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doing / making - the difference?


chaza 50 | 253
30 Dec 2009 #1
i am confused at the moment, what is the difference between robić, wyrobić,zrobić.

thanks

chaza
Cardno85 31 | 976
30 Dec 2009 #2
I am no expert at all...but I think that zrobić is the future form. As in "Co zrobisz na sylwestra?" meaning what are you doing for new year...as in the future.

But I might be wrong.
noreenb 7 | 557
30 Dec 2009 #3
robić: "czasownik niedokonany" - actions or states which were lasting in the past, are lasting at present, or will be lasting in the future.

Co robiłeś/aś wczoraj? What were you doing yesterday?
Co robisz? What are you doing?
Co będziesz robić jutro wieczorem? What will you be doing tomorrow in the evening?

zrobić: "czasownik dokonany" - actions or states which were finished in the past or will be finished in the future.

I made you a cup of tea.
Zrobiłem/am ci szklankę herbaty. ("z" at the beginning reminds English: it's already done (the action is finished).

Zrobię ci szklankę herbaty.
I will make you a cup of tea.

wyrobić: I remember just one example: wyrobić/wyrabiać (again czasownik "dokonany" and "niedokonany") ciasto, it means: to crumple (?) dough to be prepared for "pierogi" ;)
OP chaza 50 | 253
30 Dec 2009 #4
so should i forget about the wyrobić.
Ziemowit 13 | 4,063
30 Dec 2009 #5
No, you shouldn't. Wyrobić/wyrabiać has six meanings; some of them are used in the perfective only, some of them are used in the imperfective only, some of them are used in both. Please consult the dictionary about this verb.

I have re-written from the dictionary the meanings of wyrobić się/wyrabiać się (pronominal verb) for you. It means:

1. nabrać doświadczenia, umiejętności w czymś: Wyrobił się towarzysko.
2. zniszczyć się wskutek tarcia: Wyrobiły się zawiasy.
3. (colloqiual) zdążyć z jakąś pracą, z jakąś czynnością: Nie wyrobię się na ósmą.
noreenb 7 | 557
30 Dec 2009 #6
other examples:
*wyrobić sobie dobre imię, pozycję: make a name for yourself
*wyrabiać w kimś posłuszeństwo/charakter: discipline
OP chaza 50 | 253
30 Dec 2009 #7
i am having the same kind of confusion with był and its participles for 'was' & 'were'.
some come out as byłiśćie and others come out as byłyśmy, what are the rules for this use.
i undertsand the various gender participles, but when this happens it makes me question myself.
i dont think i'm getting this one either, robić seems to be what you are physically doing, zrobić seems to be what you have done as the previous post said, and wrobić seems to mean what you are developing. would that be on the right line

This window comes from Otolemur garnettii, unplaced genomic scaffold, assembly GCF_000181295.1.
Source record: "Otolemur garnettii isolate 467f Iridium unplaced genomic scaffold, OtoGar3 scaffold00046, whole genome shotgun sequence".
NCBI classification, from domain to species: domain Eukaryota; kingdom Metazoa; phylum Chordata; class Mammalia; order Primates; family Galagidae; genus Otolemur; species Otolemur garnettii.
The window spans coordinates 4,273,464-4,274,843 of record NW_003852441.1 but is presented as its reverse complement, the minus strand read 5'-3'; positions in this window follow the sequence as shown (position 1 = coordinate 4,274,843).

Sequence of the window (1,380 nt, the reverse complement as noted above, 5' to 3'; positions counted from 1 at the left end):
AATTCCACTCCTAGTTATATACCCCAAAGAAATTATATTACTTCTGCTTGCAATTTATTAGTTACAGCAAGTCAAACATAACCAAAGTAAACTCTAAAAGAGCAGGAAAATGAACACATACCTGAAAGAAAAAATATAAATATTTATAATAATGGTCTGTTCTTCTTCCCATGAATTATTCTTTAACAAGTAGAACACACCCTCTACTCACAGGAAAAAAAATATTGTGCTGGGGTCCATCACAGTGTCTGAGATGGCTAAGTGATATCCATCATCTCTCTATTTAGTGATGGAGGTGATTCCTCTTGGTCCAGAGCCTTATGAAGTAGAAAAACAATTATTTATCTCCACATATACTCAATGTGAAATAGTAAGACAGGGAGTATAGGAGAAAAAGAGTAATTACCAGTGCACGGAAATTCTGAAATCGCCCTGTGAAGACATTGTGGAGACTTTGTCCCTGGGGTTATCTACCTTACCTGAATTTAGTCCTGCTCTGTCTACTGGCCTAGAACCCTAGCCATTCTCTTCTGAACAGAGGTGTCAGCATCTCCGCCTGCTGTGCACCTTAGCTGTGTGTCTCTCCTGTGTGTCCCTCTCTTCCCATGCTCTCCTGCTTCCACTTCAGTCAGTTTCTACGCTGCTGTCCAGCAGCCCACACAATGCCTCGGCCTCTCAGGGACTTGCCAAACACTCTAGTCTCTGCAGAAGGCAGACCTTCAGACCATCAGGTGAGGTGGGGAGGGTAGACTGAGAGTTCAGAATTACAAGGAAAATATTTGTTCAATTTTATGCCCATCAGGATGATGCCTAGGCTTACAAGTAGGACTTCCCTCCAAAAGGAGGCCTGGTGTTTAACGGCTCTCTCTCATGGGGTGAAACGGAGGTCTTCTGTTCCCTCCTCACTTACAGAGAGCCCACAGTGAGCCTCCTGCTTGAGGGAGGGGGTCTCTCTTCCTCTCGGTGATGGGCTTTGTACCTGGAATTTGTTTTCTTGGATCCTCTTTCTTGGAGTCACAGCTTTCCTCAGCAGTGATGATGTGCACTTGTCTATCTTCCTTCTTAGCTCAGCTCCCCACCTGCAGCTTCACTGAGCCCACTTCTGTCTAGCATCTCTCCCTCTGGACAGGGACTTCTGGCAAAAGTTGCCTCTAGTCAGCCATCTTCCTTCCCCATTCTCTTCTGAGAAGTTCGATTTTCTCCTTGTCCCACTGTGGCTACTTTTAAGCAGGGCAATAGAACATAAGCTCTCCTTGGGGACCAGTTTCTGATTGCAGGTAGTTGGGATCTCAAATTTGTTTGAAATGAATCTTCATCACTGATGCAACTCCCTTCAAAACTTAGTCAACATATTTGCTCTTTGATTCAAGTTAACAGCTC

chaza
strzyga 2 | 993
30 Dec 2009 #8
byliśmy, byliście, byli etc. is male, personal, animate - meaning you use it when talking about people of male gender
byłyśmy, byłyście, były etc. is female/neuter/non-animate - all other cases (women, kids, objects)

as for robić, zrobić, wyrobić, there's more: przerobić, dorobić, nadrobić, zarobić, podrobić, odrobić, narobić, wrobić...
actually it's like the English phrasal verbs - make up, make from, make off, make up etc.
There's not much logic to it in either language, I'm afraid. There's no easy way around it and mostly you just need to memorize the right verb for every meaning.
Lyzko
30 Dec 2009 #9
For example:

Co tu ROBISZ? = What are you doing here?
Co tu ZROBISZ? = What do you do (i.e. what is your job) here?

Idioms with robić vs. zrobić:

ZROBIĆ zdjęcia = to take (not "make") pictures
ROBIĆ błędy = to make (and not "do"!) mistakes
strzyga 2 | 993
30 Dec 2009 #10
For example: Co tu ZROBISZ? = What do you do (i.e. what is your job) here?

well, no.

co tu zrobisz - what are you going to do/achieve here?
what will you do here?

it's future tense, nothing to do with the job

and you may "robić zdjęcia" too, as well as "zrobić zdjęcia".
Lyzko
30 Dec 2009 #11
Co zrobisz na sylwestra? = What do you do (in general) on New Year's Eve?
Co robisz na sylwestra? = What are you doing on New Year's Eve?

))))))

Confusing though, Strzyga, as to whether I meant "What do you do?" vs. "What (the heck) are you doing....?"

Guess I'll have to 'iron out' my translations (..no pun intended on your Forum name!)
:-)
strzyga 2 | 993
30 Dec 2009 #12
Co zrobisz na sylwestra? = What do you do (in general) on New Year's Eve?

no. sorry :)

Co zrobisz na sylwestra? - What are you going to do on New Year's Eve? (presumably this year, i.e. the nearest New Year's Eve). Practically it's the same as "co robisz na Sylwestra?"

What do you do (in general) on New Year's Eve? would be: Co zwykle robisz na/w Sylwestra?
OP chaza 50 | 253
30 Dec 2009 #13
well folks the trip just got harder. i suppose i can still be undertstood if my robic and zrobic are not perfect. the more i speak it the better i'll become, but at least i can comunicate, albeit without gramatical perfection.

i dont even have that with english.

you have been great people. thank you

chaza
strzyga 2 | 993
30 Dec 2009 #14
[quote=Lyzko]Confusing though, Strzyga, as to whether I meant "What do you do?" vs. "What (the heck) are you doing....?"quote]

:))
The tricky part is that both your questions - "What do you do?" vs. "What (the heck) are you doing....?" - would be the same in Polish: co robisz? (for living, or just now).